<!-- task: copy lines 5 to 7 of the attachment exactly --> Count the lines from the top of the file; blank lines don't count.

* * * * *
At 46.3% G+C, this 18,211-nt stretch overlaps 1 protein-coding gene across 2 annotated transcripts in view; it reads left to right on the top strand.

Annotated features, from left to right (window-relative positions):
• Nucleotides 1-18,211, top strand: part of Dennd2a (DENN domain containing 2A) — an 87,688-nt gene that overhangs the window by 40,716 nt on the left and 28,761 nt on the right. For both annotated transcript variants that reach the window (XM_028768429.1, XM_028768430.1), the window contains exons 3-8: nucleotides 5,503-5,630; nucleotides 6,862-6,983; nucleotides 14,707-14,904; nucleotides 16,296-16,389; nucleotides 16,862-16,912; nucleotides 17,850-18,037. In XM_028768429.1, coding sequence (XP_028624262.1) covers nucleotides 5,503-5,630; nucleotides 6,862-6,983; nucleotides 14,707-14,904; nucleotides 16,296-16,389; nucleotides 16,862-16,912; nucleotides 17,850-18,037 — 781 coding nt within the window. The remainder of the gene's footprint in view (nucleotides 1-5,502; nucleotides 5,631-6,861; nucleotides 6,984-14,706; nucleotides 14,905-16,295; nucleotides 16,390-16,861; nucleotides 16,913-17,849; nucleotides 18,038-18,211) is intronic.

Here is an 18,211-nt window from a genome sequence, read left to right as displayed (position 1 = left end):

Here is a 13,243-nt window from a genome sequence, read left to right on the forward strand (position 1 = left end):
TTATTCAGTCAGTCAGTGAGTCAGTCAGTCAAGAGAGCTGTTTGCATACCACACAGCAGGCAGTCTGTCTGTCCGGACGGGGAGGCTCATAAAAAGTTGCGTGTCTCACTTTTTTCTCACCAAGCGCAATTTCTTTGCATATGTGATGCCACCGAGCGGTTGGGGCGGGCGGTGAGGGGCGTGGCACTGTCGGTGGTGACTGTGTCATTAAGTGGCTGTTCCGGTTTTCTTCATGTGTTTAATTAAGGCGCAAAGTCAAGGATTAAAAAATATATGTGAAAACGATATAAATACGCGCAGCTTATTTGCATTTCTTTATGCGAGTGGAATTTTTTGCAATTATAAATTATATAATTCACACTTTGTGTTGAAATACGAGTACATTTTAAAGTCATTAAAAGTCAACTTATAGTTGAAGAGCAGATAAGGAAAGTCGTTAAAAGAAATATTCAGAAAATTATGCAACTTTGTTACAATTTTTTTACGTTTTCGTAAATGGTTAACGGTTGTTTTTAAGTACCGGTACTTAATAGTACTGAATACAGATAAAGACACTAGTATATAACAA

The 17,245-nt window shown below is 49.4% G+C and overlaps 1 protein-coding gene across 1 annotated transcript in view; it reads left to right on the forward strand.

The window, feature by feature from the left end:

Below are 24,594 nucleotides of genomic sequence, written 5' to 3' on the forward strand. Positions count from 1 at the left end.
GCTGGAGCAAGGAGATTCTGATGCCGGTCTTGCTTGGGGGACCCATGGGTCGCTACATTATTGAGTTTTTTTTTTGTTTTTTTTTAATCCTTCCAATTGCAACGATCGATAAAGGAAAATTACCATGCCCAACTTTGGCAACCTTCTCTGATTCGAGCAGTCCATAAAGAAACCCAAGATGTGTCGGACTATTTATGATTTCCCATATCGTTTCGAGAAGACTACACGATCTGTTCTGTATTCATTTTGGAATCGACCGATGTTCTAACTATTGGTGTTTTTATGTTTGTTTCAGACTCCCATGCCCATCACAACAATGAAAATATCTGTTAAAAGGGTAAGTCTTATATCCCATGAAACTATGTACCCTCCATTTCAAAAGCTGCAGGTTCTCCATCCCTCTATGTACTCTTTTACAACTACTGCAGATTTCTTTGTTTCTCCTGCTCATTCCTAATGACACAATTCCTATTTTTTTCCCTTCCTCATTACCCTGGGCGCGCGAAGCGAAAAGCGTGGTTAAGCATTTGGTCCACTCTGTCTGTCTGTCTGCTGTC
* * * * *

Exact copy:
Here is a 13,243-nt window from a genome sequence, read left to right on the forward strand (position 1 = left end):
TTATTCAGTCAGTCAGTGAGTCAGTCAGTCAAGAGAGCTGTTTGCATACCACACAGCAGGCAGTCTGTCTGTCCGGACGGGGAGGCTCATAAAAAGTTGCGTGTCTCACTTTTTTCTCACCAAGCGCAATTTCTTTGCATATGTGATGCCACCGAGCGGTTGGGGCGGGCGGTGAGGGGCGTGGCACTGTCGGTGGTGACTGTGTCATTAAGTGGCTGTTCCGGTTTTCTTCATGTGTTTAATTAAGGCGCAAAGTCAAGGATTAAAAAATATATGTGAAAACGATATAAATACGCGCAGCTTATTTGCATTTCTTTATGCGAGTGGAATTTTTTGCAATTATAAATTATATAATTCACACTTTGTGTTGAAATACGAGTACATTTTAAAGTCATTAAAAGTCAACTTATAGTTGAAGAGCAGATAAGGAAAGTCGTTAAAAGAAATATTCAGAAAATTATGCAACTTTGTTACAATTTTTTTACGTTTTCGTAAATGGTTAACGGTTGTTTTTAAGTACCGGTACTTAATAGTACTGAATACAGATAAAGACACTAGTATATAACAA

The 17,245-nt window shown below is 49.4% G+C and overlaps 1 protein-coding gene across 1 annotated transcript in view; it reads left to right on the forward strand.